August Issue 2011
Under Fire: The Pakistan Army
The last few months have not been good for the Pakistan Army.
First it was the US operation that killed Osama bin Laden. Then there was the May 22 PNS Mehran attack. That was followed by the mysterious death of Saleem Shahzad, where it seems the whole country blamed the ISI for the journalist’s murder. But, in fact, there has been more still. The arrest of a serving brigadier, Ali Khan, for his alleged ties to Hizb-ut-Tahrir (HuT), a banned Islamic militant group, confirmed how bad things were within the armed forces of Pakistan. The protectors of the nation seemed to be in disarray, caught off guard, unable to protect even themselves. Infiltrated by militants, or at least infected by a creeping radicalisation, the army has been suffering from a threat from within just like the country as a whole has been.
It’s been a perfect storm. And the storm has battered the armed forces from all sides. So much so that the key supports in the US-Pak relationship have been weakened considerably too.
The nation has been calling for change, accountability and a simple acknowledgment from the establishment that now is the time to review defence policy and the military’s grip on the affairs of the state.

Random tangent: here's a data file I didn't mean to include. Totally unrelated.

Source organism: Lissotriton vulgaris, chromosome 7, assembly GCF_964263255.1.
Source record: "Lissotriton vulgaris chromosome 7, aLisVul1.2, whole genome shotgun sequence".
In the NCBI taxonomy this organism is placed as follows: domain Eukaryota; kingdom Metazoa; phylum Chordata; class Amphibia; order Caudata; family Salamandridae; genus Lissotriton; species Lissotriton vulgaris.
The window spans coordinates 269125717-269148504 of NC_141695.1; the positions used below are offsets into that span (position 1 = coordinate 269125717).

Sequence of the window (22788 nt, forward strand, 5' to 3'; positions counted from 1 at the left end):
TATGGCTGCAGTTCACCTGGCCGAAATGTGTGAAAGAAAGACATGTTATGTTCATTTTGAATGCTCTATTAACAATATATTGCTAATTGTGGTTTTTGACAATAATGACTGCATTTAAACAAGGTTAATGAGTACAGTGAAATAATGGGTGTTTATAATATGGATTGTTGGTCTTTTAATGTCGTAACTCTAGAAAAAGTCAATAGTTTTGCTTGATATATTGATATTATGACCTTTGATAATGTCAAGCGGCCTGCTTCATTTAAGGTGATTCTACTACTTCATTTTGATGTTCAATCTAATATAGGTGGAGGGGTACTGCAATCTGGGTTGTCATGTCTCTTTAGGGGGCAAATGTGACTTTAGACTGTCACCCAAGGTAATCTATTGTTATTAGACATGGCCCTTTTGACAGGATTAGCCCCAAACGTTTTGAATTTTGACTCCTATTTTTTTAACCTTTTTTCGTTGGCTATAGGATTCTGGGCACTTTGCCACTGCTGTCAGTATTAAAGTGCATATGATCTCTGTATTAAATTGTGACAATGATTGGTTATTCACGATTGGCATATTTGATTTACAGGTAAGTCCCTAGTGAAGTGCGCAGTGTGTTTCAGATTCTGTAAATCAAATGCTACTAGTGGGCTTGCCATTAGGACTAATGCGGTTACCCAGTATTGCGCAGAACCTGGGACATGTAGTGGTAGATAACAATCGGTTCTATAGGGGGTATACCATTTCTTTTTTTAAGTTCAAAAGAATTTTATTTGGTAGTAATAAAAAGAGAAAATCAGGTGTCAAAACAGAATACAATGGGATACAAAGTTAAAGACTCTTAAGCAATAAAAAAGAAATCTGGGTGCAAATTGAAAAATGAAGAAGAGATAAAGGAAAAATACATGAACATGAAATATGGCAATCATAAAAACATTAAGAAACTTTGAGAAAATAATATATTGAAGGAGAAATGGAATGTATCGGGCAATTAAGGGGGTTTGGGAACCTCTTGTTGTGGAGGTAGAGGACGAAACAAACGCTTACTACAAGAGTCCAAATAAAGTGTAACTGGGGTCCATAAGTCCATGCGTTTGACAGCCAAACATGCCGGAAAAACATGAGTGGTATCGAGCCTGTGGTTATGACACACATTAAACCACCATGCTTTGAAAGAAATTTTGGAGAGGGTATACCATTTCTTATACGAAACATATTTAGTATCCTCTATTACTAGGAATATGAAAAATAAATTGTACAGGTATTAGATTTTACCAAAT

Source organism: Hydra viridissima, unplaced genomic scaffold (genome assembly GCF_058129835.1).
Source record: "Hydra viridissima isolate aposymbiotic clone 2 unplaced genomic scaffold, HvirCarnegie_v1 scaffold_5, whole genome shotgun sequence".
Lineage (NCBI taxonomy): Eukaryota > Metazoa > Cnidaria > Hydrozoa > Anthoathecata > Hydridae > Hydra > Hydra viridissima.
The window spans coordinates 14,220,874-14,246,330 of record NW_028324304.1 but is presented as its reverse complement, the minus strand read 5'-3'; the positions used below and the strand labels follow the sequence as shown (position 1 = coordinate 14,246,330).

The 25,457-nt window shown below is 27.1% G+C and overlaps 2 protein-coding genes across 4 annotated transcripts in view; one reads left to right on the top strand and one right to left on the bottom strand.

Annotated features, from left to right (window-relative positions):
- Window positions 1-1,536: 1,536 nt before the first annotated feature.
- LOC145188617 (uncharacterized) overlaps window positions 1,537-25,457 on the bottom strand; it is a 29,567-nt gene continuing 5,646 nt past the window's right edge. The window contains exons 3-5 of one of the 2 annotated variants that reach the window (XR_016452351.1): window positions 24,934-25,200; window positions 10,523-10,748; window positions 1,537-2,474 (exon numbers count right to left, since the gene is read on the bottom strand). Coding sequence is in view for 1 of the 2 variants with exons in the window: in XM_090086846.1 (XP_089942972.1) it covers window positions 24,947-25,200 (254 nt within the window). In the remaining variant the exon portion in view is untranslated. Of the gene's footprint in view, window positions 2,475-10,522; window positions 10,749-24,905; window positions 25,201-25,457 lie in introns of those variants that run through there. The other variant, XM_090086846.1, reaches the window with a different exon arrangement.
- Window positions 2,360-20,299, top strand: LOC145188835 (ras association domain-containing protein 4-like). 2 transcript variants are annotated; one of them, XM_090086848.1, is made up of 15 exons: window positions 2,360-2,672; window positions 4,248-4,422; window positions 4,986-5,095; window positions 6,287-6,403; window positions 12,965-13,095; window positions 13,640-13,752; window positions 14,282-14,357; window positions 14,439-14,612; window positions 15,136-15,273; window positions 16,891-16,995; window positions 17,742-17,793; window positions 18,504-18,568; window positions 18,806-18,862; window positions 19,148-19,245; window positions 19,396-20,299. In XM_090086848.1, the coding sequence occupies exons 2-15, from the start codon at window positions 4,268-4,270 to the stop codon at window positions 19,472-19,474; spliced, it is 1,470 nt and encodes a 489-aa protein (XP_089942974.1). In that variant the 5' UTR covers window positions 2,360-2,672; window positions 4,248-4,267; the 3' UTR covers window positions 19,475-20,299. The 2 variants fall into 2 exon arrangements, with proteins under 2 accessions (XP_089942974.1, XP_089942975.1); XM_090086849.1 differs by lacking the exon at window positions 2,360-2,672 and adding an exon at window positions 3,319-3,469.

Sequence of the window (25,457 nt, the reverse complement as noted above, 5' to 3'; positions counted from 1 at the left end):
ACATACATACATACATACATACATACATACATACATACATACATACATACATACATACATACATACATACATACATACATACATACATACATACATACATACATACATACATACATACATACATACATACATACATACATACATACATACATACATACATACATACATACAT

But change doesn’t come easily.
In the July 2011 issue of Newsline we asked: following a wave of criticism, is the army ready for a substantive makeover?
You can read our findings in the articles by Imtiaz Gul, Ayesha Siddiqa, Quatrina Hosain and Arif Rana.
Reinventing Pakistan’s Army
It is time to emerge from the denial about the effectiveness of our defence doctrine and recalibrate our policies to take on the nation’s challenges in a more pragmatic and dispassionate way.
By Imtiaz Gul
Down, But Not Out…
… of politics. Can the army ever be depoliticised?
By Ayesha Siddiqa
The Pakistan Army and its Threat Board
Is the criticism of the army largely justified or misplaced? Is the military adequately focusing on the most dangerous threats to the nation?
By Quatrina Hosain
Interview: Ahmed Mukhtar, Federal Minister of Defence
“The US cannot dictate that the government open up new fronts in Pakistan,” says Ahmed Mukhtar.
By Arif Rana